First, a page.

A basic problem with the anchoring effect is that we have no information on the individual’s unanchored value. Even if we observe anchoring at a group level, we can see no actual way of correcting the data once they are collected. It follows from the anchoring effect that the health state values are a function of an arbitrary starting point, which of course represents a threat to the validity of the values. It is therefore crucial to investigate whether the anchoring effect is present in other TTO settings, for instance the face-to-face setting, which remains the gold standard when performing EQ-5D valuation studies. If an effect similar to the one we observed is present, research aiming to gain knowledge as to how to reduce the anchoring effect would be important for designing future valuation studies. Another option would be to move away from sequential choice tasks which require a starting point, and use, for instance, discrete choice experiments.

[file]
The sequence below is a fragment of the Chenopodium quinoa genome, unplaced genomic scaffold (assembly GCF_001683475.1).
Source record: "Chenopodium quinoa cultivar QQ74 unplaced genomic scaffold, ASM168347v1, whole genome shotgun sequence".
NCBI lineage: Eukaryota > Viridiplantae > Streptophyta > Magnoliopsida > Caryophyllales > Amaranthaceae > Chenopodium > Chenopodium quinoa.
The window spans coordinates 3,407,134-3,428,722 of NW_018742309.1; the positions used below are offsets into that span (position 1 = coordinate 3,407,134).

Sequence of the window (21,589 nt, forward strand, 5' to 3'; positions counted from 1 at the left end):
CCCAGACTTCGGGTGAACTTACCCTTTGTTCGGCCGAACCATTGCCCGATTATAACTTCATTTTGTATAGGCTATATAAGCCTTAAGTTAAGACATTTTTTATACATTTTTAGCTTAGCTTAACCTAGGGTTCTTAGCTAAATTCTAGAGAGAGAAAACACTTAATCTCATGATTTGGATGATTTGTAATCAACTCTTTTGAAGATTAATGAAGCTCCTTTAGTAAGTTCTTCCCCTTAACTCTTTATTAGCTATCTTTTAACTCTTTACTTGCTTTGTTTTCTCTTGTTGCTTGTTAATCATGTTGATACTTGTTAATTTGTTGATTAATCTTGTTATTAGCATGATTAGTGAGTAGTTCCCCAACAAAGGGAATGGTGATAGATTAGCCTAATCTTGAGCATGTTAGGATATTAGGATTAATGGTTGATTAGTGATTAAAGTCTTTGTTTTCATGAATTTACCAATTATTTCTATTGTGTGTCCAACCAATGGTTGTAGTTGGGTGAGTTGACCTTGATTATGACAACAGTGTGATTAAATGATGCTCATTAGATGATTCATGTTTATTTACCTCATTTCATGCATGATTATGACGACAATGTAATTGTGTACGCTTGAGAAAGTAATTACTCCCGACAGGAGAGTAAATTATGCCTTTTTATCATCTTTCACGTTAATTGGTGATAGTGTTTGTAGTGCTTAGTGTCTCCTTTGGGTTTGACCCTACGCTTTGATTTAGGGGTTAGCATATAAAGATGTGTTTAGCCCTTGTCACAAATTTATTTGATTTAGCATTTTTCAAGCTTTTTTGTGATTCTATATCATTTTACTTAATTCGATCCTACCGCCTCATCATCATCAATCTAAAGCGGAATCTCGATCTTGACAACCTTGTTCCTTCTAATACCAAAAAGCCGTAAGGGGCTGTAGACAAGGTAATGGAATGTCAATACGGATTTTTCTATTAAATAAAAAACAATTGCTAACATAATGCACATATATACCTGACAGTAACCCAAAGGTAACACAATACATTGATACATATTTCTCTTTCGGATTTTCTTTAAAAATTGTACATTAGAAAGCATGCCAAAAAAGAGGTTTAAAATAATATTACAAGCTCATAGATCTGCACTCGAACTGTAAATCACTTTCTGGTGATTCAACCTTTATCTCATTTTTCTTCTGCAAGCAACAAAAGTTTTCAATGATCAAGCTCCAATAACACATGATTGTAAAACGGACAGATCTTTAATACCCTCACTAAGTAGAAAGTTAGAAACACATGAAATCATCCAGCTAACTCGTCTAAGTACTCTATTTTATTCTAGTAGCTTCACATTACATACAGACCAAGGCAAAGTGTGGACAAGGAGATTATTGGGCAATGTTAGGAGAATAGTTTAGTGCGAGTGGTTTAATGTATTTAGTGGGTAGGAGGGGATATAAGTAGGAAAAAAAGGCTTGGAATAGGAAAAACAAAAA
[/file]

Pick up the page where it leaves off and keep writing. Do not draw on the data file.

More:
Values elicited using LT-TTO and TTO were influenced by anchoring from the essentially arbitrary starting point of the task, questioning the validity of the absolute values elicited with the TTO. Future research should focus on examining whether the anchoring effect is present in other TTO settings, especially in face-to-face interviews, since this remains the standard setting for eliciting TTO values. Research aimed at understanding what makes respondents susceptible to the anchoring effect could help design studies to reduce this bias in future valuation studies.